Consistent with our particular identity, concerns and commitments as a professional association of scholarly research and advocacy and, once again, to encourage the fullest participation, we have selected “Puerto Rican Studies for a New Century: Challenges, Prospects and Possibilities” as our theme of conversation for this one-day symposium, a topic at once timely and an apt anticipation and prelude to our Twentieth Anniversary Biennial Conference set for October 24-28, 2012.
We are particularly fortunate in having as featured speakers three of the most uncommonly capable and distinguished scholars in our field, each of whom comes exceptionally well-equipped, thoughtfully and perceptively to address, assess and critically discuss the most compelling of the challenges, prospects, and possibilities lie before us in the 21st century.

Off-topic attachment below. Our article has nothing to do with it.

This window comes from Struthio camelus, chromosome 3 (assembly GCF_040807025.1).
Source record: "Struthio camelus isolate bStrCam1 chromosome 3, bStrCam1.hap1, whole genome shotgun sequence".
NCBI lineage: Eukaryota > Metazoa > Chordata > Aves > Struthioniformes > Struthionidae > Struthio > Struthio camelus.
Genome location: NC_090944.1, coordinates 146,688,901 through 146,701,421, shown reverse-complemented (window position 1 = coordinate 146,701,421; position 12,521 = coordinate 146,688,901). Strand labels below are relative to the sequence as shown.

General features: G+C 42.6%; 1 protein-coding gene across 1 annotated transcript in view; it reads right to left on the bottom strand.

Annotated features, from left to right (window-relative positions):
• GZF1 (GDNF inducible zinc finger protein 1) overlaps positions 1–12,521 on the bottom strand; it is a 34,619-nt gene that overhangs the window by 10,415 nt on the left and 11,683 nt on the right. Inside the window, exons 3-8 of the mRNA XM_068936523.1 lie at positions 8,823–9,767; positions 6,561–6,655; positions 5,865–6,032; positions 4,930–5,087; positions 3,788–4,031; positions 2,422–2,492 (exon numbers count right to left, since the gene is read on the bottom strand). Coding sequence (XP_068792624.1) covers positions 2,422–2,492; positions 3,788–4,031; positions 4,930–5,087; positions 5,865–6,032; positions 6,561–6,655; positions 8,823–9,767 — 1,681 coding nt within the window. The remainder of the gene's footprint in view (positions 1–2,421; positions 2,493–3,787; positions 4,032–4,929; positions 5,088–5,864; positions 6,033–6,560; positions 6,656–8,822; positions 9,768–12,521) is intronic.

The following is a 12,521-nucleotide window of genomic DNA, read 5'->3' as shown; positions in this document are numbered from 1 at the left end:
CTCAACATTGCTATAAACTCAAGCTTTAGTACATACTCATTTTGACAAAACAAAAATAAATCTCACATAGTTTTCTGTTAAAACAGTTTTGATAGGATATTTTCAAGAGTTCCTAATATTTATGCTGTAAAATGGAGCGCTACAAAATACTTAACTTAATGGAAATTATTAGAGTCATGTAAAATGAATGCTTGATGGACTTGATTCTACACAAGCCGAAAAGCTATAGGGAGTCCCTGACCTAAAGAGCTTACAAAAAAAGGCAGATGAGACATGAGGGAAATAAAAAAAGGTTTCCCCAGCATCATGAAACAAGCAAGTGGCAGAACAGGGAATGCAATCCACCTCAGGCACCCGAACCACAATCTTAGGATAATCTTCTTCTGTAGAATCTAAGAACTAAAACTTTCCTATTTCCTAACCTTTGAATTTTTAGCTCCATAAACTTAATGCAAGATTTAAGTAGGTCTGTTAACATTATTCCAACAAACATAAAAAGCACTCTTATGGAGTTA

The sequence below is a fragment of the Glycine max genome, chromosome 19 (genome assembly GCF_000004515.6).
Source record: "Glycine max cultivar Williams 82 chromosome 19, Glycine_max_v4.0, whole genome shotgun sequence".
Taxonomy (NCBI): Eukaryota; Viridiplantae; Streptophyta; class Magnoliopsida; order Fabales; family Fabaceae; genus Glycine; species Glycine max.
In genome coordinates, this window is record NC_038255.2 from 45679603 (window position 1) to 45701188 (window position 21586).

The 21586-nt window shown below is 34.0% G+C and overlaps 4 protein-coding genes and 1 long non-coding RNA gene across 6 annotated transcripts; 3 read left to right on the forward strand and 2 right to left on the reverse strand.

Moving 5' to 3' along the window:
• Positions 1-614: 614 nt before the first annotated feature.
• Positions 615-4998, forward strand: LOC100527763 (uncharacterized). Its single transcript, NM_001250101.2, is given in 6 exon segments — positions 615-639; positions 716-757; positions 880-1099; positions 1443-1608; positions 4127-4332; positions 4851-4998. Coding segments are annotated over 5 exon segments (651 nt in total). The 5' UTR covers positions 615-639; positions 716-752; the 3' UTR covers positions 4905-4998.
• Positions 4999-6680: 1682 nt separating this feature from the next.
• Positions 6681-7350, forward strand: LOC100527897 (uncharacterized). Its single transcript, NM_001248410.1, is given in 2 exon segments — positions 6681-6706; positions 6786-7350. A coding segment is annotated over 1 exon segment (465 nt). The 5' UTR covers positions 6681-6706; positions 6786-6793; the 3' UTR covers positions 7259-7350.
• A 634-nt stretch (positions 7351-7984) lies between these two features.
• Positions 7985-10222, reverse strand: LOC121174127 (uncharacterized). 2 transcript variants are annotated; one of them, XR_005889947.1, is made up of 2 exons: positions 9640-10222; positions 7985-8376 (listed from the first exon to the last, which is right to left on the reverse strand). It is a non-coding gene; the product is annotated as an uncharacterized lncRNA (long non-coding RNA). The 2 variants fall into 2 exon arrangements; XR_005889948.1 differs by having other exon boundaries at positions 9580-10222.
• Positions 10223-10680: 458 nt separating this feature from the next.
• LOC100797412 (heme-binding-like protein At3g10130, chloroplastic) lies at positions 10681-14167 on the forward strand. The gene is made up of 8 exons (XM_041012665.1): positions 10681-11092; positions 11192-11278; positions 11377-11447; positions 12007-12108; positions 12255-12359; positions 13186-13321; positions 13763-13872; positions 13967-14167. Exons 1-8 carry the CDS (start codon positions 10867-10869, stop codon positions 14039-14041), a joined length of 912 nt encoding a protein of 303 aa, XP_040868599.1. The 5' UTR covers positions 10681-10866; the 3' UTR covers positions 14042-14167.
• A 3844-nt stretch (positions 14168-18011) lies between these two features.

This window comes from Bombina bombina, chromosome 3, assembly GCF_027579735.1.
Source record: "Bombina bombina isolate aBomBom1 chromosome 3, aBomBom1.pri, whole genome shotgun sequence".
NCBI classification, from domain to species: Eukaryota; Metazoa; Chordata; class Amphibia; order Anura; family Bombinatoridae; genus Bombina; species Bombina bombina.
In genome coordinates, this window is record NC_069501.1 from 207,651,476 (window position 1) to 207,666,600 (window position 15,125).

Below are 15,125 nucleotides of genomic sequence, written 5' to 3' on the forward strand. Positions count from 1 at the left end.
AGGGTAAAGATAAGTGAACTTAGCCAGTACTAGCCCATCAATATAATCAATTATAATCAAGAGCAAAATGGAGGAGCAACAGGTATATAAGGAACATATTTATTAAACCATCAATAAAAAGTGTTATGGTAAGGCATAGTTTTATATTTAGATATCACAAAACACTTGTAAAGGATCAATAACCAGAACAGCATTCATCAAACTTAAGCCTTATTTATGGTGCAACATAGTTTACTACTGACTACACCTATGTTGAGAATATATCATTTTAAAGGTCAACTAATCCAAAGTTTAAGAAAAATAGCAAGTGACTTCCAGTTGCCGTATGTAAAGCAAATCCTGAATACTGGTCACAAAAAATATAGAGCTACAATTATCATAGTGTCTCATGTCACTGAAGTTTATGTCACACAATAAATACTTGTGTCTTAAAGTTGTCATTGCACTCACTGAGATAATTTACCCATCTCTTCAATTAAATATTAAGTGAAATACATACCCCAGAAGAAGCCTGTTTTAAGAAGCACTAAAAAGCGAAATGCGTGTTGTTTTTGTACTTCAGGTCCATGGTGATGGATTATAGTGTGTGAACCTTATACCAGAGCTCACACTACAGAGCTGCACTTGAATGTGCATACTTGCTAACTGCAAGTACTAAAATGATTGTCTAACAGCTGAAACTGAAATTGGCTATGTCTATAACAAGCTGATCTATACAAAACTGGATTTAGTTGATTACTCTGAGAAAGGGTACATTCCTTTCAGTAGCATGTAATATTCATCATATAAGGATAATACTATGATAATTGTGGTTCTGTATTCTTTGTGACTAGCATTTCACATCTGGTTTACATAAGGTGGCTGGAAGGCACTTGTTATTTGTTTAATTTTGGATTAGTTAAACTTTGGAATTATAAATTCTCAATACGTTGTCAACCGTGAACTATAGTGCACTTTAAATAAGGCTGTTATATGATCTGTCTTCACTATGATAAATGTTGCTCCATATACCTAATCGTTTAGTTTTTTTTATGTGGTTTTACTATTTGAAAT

A Puerto Rican studies pioneer, one of the PRSA’s former Presidents and a member of its original founding group, Edna Acosta-Belén is Distinguished Professor of Latin American, Caribbean, U.S. Latino and Woman’s Studies at the University at Albany, SUNY, where she has long served as Director of its Center for Latino, Latin American and Caribbean Studies. Co-founder and editor of the Latin(a) Research Review, co-editor of the Latinos: Exploring Diversity and Change series of books by Lynn Rienner Publishers, Edna is also the author, among other works, of Puerto Ricans in the United States: A Contemporary Portrait (with Carlos Santiago), and (with Christine Bose) Researching Women in Latin America and the Caribbean. Long a major and continuing contributor to the growth and on-going development of our field, she brings a wealth of accumulated knowledge and experience to our symposium’s central subject.